Modernism is a school of thought that took place on the late 1800s and early 1900s. It advocated rational thinking and the use of science and reason for the advancement of man. It aimed at creating a clear and rational view of the world; believing that through science and reason mankind can advance and grow. Modernist artists experimented with form, technique and processes rather than focusing on subjects, believing they could find a way of purely reflecting the modern world.
Postmodernism is a movement that took place after Second World War and gained popularity around 1960s. It was a reaction against modernism. In a chaotic era it advocated that there is no universal truth. Unlike modernism it used an unscientific approach to life and believed that all things are irrational. In art, postmodernism was specifically a reaction against modernism which had dominated art theory and practice since the beginning of the twentieth century.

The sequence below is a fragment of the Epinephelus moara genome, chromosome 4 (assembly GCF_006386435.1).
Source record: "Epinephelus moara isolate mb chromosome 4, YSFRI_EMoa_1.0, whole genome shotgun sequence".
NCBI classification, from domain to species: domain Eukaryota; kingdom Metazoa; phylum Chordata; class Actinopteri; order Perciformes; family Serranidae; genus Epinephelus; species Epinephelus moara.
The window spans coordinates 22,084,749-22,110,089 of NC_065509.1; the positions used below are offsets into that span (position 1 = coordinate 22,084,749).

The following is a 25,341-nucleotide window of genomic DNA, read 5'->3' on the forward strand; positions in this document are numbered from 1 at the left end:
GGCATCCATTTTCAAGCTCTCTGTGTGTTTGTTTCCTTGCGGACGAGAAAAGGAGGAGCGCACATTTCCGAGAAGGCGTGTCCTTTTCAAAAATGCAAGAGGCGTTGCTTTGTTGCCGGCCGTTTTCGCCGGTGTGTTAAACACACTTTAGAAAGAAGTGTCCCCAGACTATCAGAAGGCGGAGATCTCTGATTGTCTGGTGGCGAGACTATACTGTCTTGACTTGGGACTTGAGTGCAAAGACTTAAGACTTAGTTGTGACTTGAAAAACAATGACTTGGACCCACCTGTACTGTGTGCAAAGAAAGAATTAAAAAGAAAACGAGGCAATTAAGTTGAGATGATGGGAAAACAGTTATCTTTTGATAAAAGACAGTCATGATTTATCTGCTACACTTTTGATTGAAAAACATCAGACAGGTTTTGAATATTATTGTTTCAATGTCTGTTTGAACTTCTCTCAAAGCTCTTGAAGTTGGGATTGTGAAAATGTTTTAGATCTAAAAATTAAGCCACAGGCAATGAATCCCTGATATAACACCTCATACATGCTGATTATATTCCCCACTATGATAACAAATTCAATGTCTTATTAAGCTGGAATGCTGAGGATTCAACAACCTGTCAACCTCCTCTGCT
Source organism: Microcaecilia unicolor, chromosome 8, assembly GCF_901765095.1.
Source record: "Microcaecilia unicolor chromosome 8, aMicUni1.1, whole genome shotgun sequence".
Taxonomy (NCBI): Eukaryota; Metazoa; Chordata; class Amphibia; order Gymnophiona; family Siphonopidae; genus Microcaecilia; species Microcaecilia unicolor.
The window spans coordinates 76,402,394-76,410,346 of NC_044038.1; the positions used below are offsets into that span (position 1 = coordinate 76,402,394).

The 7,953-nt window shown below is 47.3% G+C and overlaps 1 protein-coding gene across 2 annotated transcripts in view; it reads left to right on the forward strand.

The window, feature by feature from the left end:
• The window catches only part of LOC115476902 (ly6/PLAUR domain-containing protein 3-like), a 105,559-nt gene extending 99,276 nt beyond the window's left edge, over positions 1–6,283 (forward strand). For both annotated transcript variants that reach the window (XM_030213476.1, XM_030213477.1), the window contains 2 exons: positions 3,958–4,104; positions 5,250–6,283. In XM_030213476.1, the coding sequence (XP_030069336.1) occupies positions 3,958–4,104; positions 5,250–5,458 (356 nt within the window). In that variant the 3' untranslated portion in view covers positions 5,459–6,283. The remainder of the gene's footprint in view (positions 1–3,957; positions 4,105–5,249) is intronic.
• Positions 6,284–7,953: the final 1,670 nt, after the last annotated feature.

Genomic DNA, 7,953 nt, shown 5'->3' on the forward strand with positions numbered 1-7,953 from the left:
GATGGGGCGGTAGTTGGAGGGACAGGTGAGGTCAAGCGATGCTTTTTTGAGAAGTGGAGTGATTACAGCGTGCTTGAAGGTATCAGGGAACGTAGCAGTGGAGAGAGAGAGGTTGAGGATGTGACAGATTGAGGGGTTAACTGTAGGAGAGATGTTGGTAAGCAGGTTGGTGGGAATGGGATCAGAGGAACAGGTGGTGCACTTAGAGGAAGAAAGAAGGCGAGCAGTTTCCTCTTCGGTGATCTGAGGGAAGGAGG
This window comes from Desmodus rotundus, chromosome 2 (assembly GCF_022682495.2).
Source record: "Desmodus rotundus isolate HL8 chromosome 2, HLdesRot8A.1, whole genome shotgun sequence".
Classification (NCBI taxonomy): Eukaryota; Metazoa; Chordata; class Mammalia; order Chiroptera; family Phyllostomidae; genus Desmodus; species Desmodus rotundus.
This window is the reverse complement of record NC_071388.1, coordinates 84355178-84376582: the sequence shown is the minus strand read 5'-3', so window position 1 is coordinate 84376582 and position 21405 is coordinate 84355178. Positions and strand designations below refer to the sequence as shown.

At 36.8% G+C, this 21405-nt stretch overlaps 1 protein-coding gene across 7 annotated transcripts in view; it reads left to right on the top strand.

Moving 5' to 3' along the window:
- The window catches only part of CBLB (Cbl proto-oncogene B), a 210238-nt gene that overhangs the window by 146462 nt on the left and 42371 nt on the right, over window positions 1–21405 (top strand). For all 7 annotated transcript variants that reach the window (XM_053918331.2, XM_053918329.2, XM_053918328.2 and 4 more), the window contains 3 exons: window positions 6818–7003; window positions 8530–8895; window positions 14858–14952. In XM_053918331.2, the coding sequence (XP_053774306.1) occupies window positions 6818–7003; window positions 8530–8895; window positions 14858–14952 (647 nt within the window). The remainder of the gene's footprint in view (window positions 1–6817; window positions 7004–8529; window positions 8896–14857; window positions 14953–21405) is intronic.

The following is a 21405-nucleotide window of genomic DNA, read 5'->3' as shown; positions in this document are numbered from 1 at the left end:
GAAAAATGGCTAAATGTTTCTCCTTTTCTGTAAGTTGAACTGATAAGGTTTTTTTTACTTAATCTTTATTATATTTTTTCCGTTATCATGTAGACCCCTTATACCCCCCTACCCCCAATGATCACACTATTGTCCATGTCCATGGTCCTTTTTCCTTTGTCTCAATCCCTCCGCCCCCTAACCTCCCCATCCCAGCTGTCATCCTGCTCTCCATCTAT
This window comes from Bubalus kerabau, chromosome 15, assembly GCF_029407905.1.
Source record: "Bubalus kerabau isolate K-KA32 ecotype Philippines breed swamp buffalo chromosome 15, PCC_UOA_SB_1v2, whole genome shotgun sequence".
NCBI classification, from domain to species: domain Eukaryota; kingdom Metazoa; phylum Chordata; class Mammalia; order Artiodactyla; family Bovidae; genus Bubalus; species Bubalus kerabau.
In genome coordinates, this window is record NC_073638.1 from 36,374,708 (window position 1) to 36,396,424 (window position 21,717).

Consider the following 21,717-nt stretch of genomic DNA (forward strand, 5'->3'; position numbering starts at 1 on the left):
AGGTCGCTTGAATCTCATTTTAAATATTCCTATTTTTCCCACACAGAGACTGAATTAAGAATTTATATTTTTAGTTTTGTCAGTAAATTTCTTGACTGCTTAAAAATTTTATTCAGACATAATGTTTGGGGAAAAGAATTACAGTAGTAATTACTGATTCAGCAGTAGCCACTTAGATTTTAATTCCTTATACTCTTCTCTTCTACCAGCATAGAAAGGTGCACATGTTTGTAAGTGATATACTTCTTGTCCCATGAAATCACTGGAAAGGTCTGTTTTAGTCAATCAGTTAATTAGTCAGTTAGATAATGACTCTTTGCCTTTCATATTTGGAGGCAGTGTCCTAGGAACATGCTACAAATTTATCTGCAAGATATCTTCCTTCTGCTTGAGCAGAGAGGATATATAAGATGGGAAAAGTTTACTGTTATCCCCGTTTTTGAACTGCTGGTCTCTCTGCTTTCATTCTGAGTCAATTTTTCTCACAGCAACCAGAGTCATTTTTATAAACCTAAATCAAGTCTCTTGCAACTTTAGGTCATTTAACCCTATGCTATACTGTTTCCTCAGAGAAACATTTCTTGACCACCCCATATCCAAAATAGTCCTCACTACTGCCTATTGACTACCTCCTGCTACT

While modernism was based on idealism and reason, postmodernism was born of skepticism and a suspicion of reason. The modernists embraced clarity and simplicity; postmodernism was all about complex and often contradictory layers of meaning.
Postmodernism refused to recognize the authority of any single style or definition of what art should be and because postmodernism broke the established rules about style, it introduced a new era of freedom and a sense that ‘anything goes’.
I myself have been working on a series of self-portraits that have this kind of postmodern surrealist feel to them. See a few examples below.